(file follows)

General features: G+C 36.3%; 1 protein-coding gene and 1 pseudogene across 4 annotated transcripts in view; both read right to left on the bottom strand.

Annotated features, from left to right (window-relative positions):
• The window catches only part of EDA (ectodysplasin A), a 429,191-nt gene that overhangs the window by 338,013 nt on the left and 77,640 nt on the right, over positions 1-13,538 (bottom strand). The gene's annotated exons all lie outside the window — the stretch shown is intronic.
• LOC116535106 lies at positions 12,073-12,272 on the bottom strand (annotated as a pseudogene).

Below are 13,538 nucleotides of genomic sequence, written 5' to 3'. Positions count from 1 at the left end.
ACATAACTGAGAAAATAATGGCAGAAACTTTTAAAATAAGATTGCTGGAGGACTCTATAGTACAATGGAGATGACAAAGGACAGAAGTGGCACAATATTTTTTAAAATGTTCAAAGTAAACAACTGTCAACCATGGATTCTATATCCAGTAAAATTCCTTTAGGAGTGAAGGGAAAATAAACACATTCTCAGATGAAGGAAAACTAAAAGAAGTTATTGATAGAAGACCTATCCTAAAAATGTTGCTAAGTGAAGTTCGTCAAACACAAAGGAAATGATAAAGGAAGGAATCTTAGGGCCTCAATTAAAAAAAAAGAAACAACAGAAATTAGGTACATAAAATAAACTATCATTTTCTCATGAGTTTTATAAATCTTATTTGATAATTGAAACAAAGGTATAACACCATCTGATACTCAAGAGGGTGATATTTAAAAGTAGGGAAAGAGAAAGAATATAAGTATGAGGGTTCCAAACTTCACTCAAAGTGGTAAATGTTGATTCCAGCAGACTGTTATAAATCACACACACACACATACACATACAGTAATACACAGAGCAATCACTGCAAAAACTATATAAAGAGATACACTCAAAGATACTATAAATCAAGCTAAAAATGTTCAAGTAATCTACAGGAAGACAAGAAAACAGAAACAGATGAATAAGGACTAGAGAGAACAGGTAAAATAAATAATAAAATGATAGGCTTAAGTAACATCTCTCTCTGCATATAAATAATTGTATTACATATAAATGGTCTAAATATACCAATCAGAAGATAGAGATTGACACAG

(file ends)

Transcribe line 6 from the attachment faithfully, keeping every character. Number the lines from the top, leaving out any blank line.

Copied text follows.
ACATAACTGAGAAAATAATGGCAGAAACTTTTAAAATAAGATTGCTGGAGGACTCTATAGTACAATGGAGATGACAAAGGACAGAAGTGGCACAATATTTTTTAAAATGTTCAAAGTAAACAACTGTCAACCATGGATTCTATATCCAGTAAAATTCCTTTAGGAGTGAAGGGAAAATAAACACATTCTCAGATGAAGGAAAACTAAAAGAAGTTATTGATAGAAGACCTATCCTAAAAATGTTGCTAAGTGAAGTTCGTCAAACACAAAGGAAATGATAAAGGAAGGAATCTTAGGGCCTCAATTAAAAAAAAAGAAACAACAGAAATTAGGTACATAAAATAAACTATCATTTTCTCATGAGTTTTATAAATCTTATTTGATAATTGAAACAAAGGTATAACACCATCTGATACTCAAGAGGGTGATATTTAAAAGTAGGGAAAGAGAAAGAATATAAGTATGAGGGTTCCAAACTTCACTCAAAGTGGTAAATGTTGATTCCAGCAGACTGTTATAAATCACACACACACACATACACATACAGTAATACACAGAGCAATCACTGCAAAAACTATATAAAGAGATACACTCAAAGATACTATAAATCAAGCTAAAAATGTTCAAGTAATCTACAGGAAGACAAGAAAACAGAAACAGATGAATAAGGACTAGAGAGAACAGGTAAAATAAATAATAAAATGATAGGCTTAAGTAACATCTCTCTCTGCATATAAATAATTGTATTACATATAAATGGTCTAAATATACCAATCAGAAGATAGAGATTGACACAG